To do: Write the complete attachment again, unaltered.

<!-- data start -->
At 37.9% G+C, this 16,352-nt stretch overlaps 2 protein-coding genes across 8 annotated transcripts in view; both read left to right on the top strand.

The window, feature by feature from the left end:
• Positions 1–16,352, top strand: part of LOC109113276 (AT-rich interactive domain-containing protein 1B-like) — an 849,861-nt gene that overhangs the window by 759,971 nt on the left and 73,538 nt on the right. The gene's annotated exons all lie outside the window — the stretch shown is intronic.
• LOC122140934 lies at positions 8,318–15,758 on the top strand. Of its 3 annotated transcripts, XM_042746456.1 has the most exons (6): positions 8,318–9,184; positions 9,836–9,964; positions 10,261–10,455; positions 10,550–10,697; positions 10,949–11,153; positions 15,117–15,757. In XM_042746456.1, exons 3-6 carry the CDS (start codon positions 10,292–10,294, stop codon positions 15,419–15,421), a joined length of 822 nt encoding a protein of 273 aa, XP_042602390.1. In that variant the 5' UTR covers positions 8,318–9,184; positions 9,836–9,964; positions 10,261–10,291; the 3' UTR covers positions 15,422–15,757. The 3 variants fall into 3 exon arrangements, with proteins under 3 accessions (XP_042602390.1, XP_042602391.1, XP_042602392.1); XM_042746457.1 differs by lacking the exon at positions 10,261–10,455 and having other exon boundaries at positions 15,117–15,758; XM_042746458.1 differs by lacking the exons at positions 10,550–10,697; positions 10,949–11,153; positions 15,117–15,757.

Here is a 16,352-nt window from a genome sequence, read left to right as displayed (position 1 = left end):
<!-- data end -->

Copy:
At 37.9% G+C, this 16,352-nt stretch overlaps 2 protein-coding genes across 8 annotated transcripts in view; both read left to right on the top strand.

The window, feature by feature from the left end:
• Positions 1–16,352, top strand: part of LOC109113276 (AT-rich interactive domain-containing protein 1B-like) — an 849,861-nt gene that overhangs the window by 759,971 nt on the left and 73,538 nt on the right. The gene's annotated exons all lie outside the window — the stretch shown is intronic.
• LOC122140934 lies at positions 8,318–15,758 on the top strand. Of its 3 annotated transcripts, XM_042746456.1 has the most exons (6): positions 8,318–9,184; positions 9,836–9,964; positions 10,261–10,455; positions 10,550–10,697; positions 10,949–11,153; positions 15,117–15,757. In XM_042746456.1, exons 3-6 carry the CDS (start codon positions 10,292–10,294, stop codon positions 15,419–15,421), a joined length of 822 nt encoding a protein of 273 aa, XP_042602390.1. In that variant the 5' UTR covers positions 8,318–9,184; positions 9,836–9,964; positions 10,261–10,291; the 3' UTR covers positions 15,422–15,757. The 3 variants fall into 3 exon arrangements, with proteins under 3 accessions (XP_042602390.1, XP_042602391.1, XP_042602392.1); XM_042746457.1 differs by lacking the exon at positions 10,261–10,455 and having other exon boundaries at positions 15,117–15,758; XM_042746458.1 differs by lacking the exons at positions 10,550–10,697; positions 10,949–11,153; positions 15,117–15,757.

Here is a 16,352-nt window from a genome sequence, read left to right as displayed (position 1 = left end):